The losses were due to federal risk adjuster methodology in the small group line of business, which represents about 80 percent of the business.

In the budget neutral risk adjustment system, CareConnect had to pay $130 million in 2016 because the government deemed its members were less sickly than the populations served by other plans in the New York City metropolitan area.

State regulators have since agreed to reduce the risk adjustment by 30 percent in 2018 and 40 percent in 2019, in a move signaling recognition of CareConnect's higher cost for member care.

Northwell has filed for a 30 percent premium increase in its individual line of business, and for a 20 percent hike in small group.

Both products are sold on or off the exchange.

"The relief from New York State partially helps us to move towards a breakeven or better financial result," Gold said. "The rate increase, both in the small group and individual line, we believe will move us in the right direction."

Even with the premium increase, CareConnect has a low-priced insurance product compared to the market, Gold said.

"It does move us closer to break even," Miller said. "We're pricing products to be sustainable."

Northwell and CareConnect have made a decision to stay in the commercial line of business. For individual and small group, "we're here to stay for now, and do what we have to do to fix it," Gold said. "We may get more relief depending on what's happening in Washington on risk-adjuster."

Northwell started the health plan in 2014 to take advantage of the newly insured under the Affordable Care Act and Medicaid expansions in 31 states and the District of Columbia, according to Miller and Gold, who serve on the board of the Northwell Health Plans Holding Company.

"The rationale was to enter with a narrow network product around our providers, but not (be) exclusive," Gold said. "By having our own insurance company, patients to the extent they needed healthcare, would use our healthcare and physicians. We thought that would give us a competitive edge. More would come into the health system and stay in network."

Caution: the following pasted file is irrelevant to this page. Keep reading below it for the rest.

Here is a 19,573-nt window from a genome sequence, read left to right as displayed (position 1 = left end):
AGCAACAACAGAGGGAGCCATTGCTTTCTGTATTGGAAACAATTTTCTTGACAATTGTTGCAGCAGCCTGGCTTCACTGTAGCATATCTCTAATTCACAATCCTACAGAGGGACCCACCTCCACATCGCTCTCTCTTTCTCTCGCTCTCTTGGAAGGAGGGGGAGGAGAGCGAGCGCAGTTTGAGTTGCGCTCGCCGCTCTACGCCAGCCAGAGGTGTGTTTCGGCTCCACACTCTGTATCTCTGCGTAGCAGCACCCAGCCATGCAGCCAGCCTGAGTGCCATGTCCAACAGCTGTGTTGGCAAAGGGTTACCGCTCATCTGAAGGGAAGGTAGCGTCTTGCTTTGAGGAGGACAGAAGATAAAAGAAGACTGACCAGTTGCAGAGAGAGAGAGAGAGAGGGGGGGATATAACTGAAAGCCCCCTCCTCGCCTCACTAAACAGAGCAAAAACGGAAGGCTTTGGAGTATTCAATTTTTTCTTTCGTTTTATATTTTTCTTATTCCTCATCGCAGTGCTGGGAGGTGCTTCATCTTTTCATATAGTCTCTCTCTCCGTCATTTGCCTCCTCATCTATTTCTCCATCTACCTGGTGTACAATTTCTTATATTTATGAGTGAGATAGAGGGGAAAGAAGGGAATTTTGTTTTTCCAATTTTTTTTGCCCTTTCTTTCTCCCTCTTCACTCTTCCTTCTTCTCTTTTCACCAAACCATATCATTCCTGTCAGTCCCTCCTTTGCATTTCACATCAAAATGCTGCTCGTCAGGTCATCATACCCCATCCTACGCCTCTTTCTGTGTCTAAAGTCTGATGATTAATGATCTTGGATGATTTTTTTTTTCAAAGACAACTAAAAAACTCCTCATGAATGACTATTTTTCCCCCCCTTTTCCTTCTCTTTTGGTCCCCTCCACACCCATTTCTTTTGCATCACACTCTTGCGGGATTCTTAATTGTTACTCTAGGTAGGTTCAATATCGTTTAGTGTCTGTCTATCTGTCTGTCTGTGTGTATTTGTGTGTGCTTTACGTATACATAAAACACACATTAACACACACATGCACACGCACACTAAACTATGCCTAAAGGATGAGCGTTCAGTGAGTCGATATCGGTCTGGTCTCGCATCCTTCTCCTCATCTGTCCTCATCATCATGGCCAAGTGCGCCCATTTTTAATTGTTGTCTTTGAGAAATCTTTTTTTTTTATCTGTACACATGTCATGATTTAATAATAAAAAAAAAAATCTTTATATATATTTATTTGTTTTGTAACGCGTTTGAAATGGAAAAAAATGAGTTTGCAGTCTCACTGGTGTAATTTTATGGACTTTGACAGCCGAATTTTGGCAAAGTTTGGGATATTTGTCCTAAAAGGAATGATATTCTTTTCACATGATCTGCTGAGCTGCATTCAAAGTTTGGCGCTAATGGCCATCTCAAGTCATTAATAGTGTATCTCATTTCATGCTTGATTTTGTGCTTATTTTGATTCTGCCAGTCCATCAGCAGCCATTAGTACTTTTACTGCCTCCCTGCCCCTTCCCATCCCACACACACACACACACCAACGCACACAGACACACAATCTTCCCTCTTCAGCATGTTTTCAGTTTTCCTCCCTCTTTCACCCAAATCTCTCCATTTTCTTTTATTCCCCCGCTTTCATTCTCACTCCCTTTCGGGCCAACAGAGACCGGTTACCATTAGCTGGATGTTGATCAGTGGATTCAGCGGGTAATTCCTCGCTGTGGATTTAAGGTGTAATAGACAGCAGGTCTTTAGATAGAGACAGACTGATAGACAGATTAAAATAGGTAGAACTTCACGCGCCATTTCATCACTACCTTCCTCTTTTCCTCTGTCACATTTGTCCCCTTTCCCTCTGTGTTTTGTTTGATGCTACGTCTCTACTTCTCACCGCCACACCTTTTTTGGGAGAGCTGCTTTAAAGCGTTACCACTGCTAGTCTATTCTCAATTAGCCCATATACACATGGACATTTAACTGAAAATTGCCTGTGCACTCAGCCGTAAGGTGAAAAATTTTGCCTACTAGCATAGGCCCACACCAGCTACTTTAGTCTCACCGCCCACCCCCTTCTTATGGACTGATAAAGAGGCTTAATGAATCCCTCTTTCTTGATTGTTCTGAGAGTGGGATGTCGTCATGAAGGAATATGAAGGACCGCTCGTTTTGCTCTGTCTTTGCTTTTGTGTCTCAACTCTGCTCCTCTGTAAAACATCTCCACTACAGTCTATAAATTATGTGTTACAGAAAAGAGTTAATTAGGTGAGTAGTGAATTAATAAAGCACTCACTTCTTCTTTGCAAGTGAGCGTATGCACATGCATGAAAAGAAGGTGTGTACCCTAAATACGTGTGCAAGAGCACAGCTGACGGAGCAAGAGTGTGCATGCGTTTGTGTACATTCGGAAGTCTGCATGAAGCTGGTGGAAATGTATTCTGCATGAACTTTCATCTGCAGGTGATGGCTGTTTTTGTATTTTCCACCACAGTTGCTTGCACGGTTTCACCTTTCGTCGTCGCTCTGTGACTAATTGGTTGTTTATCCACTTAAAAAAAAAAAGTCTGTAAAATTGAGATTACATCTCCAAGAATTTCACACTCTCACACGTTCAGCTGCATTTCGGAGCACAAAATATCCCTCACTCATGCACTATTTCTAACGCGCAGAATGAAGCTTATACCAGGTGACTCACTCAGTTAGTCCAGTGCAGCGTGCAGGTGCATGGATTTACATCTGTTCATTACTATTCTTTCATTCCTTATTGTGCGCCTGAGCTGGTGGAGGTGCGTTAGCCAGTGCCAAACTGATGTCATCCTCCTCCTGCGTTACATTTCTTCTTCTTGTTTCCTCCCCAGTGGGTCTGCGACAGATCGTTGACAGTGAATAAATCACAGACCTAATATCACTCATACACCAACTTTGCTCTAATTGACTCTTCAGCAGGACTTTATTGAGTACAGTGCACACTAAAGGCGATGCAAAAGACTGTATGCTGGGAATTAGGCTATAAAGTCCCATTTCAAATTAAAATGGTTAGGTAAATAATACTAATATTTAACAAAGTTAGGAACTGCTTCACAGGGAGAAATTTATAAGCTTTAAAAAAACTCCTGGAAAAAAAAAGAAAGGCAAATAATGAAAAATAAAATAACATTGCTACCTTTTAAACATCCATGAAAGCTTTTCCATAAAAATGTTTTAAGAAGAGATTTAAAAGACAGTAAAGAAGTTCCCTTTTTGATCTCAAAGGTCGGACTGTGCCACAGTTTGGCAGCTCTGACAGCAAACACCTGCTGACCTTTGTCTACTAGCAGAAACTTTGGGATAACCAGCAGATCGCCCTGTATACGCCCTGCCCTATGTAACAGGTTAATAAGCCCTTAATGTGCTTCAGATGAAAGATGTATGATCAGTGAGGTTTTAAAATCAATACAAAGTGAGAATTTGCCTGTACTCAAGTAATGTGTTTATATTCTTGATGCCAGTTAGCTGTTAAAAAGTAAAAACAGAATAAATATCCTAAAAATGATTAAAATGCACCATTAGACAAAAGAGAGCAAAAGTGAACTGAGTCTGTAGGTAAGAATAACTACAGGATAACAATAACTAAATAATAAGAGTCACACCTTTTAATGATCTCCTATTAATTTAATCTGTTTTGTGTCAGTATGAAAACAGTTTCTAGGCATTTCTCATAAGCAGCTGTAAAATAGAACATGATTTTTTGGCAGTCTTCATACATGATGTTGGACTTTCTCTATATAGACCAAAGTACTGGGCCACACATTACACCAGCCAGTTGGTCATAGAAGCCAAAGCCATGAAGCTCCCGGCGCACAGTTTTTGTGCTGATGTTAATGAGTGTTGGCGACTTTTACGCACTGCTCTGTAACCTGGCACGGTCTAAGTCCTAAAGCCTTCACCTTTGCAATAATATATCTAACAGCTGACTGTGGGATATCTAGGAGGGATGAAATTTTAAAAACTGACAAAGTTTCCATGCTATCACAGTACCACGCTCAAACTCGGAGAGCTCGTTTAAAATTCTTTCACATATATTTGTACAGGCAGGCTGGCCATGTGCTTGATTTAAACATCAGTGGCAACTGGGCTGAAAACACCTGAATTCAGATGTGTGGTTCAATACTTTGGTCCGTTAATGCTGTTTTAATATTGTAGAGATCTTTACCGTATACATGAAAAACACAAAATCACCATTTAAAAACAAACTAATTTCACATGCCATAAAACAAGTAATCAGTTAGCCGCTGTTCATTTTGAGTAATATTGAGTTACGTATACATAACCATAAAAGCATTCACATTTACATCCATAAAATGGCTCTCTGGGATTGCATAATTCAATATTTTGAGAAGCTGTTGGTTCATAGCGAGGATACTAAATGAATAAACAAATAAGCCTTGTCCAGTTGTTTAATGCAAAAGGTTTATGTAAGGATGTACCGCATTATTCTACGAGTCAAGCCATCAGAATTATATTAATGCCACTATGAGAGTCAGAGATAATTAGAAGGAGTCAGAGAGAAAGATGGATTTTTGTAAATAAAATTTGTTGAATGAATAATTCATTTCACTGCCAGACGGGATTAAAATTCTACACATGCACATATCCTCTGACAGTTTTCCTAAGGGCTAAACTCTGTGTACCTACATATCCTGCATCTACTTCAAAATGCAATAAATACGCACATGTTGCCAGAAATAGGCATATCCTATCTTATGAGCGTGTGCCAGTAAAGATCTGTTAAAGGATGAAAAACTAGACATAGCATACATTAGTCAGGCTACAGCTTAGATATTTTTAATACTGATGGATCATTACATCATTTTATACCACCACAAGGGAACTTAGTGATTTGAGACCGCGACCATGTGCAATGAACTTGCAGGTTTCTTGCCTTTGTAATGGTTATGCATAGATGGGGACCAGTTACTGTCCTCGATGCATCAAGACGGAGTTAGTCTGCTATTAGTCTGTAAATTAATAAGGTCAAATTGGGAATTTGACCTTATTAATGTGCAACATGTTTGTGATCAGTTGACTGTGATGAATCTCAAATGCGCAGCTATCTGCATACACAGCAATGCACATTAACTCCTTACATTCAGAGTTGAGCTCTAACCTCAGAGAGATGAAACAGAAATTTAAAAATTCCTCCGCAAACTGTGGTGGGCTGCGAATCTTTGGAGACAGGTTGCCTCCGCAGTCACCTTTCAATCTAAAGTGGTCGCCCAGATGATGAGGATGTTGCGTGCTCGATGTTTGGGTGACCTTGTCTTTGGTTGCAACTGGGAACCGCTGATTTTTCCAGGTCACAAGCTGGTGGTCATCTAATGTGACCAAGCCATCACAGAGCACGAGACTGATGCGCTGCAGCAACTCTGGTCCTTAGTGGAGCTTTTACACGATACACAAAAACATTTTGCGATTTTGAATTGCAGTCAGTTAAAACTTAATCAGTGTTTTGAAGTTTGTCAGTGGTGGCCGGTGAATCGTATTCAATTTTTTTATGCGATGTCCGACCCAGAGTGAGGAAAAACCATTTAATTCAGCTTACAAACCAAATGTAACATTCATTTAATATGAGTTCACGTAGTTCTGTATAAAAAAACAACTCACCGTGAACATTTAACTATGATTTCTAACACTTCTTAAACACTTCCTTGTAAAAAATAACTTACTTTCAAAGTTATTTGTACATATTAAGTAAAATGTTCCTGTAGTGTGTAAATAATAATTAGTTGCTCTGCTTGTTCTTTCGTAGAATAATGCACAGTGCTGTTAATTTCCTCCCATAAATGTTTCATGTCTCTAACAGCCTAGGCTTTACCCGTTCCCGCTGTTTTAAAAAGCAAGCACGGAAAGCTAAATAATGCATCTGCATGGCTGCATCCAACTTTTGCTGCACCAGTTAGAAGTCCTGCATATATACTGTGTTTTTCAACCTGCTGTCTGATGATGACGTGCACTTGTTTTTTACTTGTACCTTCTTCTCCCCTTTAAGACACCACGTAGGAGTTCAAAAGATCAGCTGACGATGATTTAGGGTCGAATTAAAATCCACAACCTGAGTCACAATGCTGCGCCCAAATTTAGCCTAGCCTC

That has happened, he said.

"The more we're in it, the better results we'll have."

Alan Murray, CEO of CareConnect, said Northwell CEO Michael Dowling recruited him to work in the managed care environment to see how the system could move into risk. That's when CareConnect was founded three-and-a-half years ago.

"The reason Northwell started this was to be in the business of keeping people well, to be part of an integrated delivery system," Murray said.

If not for the risk-adjustment, by any other measure, CareConnect is successful, Murray said.
It has a medical loss ratio under 80 percent, an integrated arrangement with the health system and a large amount of value- based contracting. Administrative costs are running about 15 percent.

"Next year we'll probably break-even if get rate increases," Murray said. "The cultural impact of owning the medical risk of a population is not just your ability to manage a population, you have to retain them from a medical experience. We focus heavily customer experience."

Programs to improve care include Northwell Health Solutions that coordinates home visits and takes responsibility for patients for 30 days post discharge from the hospital or emergency room.

"If you're going to start an insurance company, you're starting a completely new business," Murray said. "Like any other business, you have lessons learned as you move forward. Very few businesses start up and start making a profit in three years."

Sentara Healthcare, which owns the health plan Optima Health, has been successful in the provider-sponsored business for a number of years.